Surging demand sees waiting period for Maruti Vitara Brezza grow to 7 months
Demand for the top-end ZDi (O) and ZDi Plus rise to 9 months even as there is a 7-month wait for the LDi, LDi (O), VDI and VDi (O) variants.
Maruti Suzuki India has a problem of plenty when it comes to the Vitara Brezza, its first compact SUV.
Enquiries at some of the carmaker’s dealerships in New Delhi have revealed that the top-end variants – ZDi (O) and ZDi Plus – already have a waiting period of up to 9 months while the LDi, LDi (O), VDi and VDi (O) will see owners get delivery only in December 2016 or January 2017.
The made-for-India Vitara Brezza rolled out on March 8 and reached dealerships across India by end-March, after which visitor footfalls in Maruti showrooms increased substantially. The waiting period at the time was around 6-8 weeks as reported by Autocar Professional. It has been steadily rising since then. Overall about 50 percent of the bookings are for the top-end model, according to the sales staff of Rana Motors, a leading dealership of Maruti Suzuki in south Delhi
Current bookings for the Vitara Brezza are understood to be in the region of 70,000 units with about 20,000 wholesales reported by the carmaker. While March 2016 sales comprised 5,563 units, April 2016 sales numbers rose to 7,832 units.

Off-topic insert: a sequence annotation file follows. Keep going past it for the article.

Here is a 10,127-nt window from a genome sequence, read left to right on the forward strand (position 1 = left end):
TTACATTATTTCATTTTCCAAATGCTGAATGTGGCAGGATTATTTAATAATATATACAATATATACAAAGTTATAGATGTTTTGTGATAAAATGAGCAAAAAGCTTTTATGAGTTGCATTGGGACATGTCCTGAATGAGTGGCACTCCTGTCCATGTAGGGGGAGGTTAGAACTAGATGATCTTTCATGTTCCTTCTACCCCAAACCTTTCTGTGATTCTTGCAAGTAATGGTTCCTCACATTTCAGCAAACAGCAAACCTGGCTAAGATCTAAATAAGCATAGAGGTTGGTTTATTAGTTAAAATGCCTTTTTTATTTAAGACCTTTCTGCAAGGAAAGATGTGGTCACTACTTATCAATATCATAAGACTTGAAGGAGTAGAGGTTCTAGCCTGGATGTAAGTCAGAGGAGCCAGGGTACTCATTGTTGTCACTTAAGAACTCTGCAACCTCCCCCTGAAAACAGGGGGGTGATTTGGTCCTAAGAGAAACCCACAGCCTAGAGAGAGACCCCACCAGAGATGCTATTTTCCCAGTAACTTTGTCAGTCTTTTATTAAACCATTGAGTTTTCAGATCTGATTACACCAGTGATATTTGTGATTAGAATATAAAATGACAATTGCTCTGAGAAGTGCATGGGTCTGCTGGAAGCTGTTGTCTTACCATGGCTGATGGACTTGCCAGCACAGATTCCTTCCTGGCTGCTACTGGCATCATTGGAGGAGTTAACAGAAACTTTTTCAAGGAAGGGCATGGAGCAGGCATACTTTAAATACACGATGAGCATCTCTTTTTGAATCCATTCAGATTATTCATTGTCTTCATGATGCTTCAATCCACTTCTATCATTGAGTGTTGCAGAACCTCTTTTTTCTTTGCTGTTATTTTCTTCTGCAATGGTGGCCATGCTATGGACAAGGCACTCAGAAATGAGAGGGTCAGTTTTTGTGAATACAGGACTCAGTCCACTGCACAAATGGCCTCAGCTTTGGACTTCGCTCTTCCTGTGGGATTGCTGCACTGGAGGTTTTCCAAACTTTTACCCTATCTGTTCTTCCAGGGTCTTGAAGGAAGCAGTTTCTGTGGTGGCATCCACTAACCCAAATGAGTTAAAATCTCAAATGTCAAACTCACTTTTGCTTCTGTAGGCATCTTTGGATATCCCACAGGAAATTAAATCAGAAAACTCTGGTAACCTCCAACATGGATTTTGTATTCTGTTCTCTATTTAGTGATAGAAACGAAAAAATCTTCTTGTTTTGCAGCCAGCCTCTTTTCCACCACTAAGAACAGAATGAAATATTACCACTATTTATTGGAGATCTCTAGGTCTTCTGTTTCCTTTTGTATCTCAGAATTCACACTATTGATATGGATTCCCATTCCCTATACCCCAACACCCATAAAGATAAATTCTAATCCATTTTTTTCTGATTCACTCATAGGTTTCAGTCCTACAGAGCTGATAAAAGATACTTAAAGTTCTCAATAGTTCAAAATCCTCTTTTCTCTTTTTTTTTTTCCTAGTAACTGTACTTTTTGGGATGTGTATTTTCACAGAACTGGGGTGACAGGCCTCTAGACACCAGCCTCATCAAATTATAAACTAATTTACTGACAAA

Meanwhile, Maruti plants will be shut down for a week during June for their annual maintenance work. During this period, the ramp up of plant capacity for scaling up the Vitara Brezza and Baleno volumes is expected to be faster.
Production being ramped up
RS Kalsi, executive director (Marketing & Sales), Maruti Suzuki India, told Autocar Professional that current production of the Vitara Brezza stands at around 8,500 units a month but the demand is growing at a faster pace, creating a mismatch in the demand-supply chain. The compact SUV is manufactured at the Gurgaon plant.
“The demand for the Vitara Brezza is more than we had expected and we are gradually ramping up the production capacity for the SUV as a similar scale up of capacity has to be taken up at the vendors’ end as well. It will take some time and should be completed in the second half of the year.”
Earlier RC Bhargava, chairman, had also expressed serious limitations to ramp up within such a short time. “We had planned for around 100,000 units annually and are on track to reach that figure. For scaling up, vendors also have to deliver at such short notice. If there are about 200 suppliers and even one or two don’t supply in time, production will be affected,” he had said. “Nowhere in the world are production schedules so flexible or resilient that they can make substantial increases within a short period.”
For some Tier 1 suppliers ramp up may not be so much of an issue either as they have flexible assembly lines with the necessary manufacturing processes in place and can raise production as per demand. But other vendors, particularly Tier 2s and 3s, may not find it as easy as additional capital investments are required to expand capacity.
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